IET - Space Tribology

31st May 2023 12:30 pm

This webinar is organised by the IET Tribology Technical Network (TN), supported by the Aerospace and Satellite TNs and aims to share the research being done in this particular field of tribology, to design tribological systems which are reliable to withstand the extreme space environment. We will hear from two leading tribologists in this sectorr Simon Lewis and Gregory de Boer and the webinar will be moderated by Andrew Florez.

50 Years of Space Tribology - What Next, Where Next and How?

By Simon Lewis

The European Space Tribology (ESTL) was founded, in Warrington, in 1972 with a remit “to increase the efficiency and reliability of spacecraft through the application of good tribology”. Operated on behalf of the European Space Agency (ESA) by ESR Technology, this ” ESA external laboratory” and centre of excellence in space tribology has supported hundreds of space missions in various ways since its inception. Still today, ESTL continues to make notable contributions to space mechanisms technology, promote best practice, develop tribological solutions and provide lubricants for a growing scientific, institutional and commercial space market.

Starting from a brief historical overview, this presentation will discuss some of the highlights and challenges of space tribology and the solutions adopted. With reference to current trends in space missions, specific mechanism applications and recently completed R&D activities it will show some of the technical challenges of future missions being addressed by space tribologists and spacecraft mechanism engineers.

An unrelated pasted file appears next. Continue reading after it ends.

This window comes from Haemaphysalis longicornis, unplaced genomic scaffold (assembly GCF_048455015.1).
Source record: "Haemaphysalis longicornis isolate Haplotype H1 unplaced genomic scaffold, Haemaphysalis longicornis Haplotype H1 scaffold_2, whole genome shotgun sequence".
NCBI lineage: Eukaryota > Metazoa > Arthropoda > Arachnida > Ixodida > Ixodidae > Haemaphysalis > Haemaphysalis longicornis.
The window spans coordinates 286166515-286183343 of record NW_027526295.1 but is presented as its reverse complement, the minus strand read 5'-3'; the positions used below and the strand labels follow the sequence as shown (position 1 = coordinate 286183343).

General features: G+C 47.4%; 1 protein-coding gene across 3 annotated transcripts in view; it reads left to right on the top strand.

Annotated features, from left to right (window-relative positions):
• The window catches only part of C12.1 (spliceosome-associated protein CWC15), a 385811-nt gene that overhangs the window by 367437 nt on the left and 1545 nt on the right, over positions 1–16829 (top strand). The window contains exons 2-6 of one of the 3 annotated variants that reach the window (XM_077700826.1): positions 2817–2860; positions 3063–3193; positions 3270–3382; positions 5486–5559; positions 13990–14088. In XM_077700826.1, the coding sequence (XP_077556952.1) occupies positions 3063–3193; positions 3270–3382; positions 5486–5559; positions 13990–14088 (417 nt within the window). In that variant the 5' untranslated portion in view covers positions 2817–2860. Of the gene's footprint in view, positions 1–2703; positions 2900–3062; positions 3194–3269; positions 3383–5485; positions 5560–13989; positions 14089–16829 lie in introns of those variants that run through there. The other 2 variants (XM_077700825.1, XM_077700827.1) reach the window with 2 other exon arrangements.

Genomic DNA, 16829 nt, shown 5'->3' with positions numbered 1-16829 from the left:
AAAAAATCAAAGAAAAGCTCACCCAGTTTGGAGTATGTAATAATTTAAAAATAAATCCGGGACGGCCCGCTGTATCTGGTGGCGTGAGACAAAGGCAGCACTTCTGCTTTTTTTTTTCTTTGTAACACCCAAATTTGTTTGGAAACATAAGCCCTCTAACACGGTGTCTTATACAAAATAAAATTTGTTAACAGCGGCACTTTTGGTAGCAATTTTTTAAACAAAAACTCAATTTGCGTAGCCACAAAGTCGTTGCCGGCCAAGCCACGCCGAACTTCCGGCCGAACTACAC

Lubrication modelling for space vehicle design

By Gregory de Boer

The design of space vehicles requires extremely high reliability rates for the constitutive mechanical actuated systems to avoid critical failure. The tribological interactions within these systems are similar to those observed on the Earth’s surface but often relate to dynamic operating conditions with unstable behaviours, for example in the instantaneous deployment of spring-loaded connectors or the pilot operated rotation of a solar panel toward the Sun.

Lubrication of these systems is therefore of vital importance to the design and reliable operation of space vehicles, conventional approaches to modelling lubrication apply but must also be capable of determining dynamic performance under non-standard unstable load variations.

In this talk the strategy for modelling lubricated systems in space vehicles will be discussed and demonstrated for an example sub-system under representative conditions, the complexity of modelling lubricant flow, cavitation, rheology, contact mechanics, surface features, and dynamic unstable loading will each be introduced and analysed.

Listed in Other Institutions' Events

Cite Top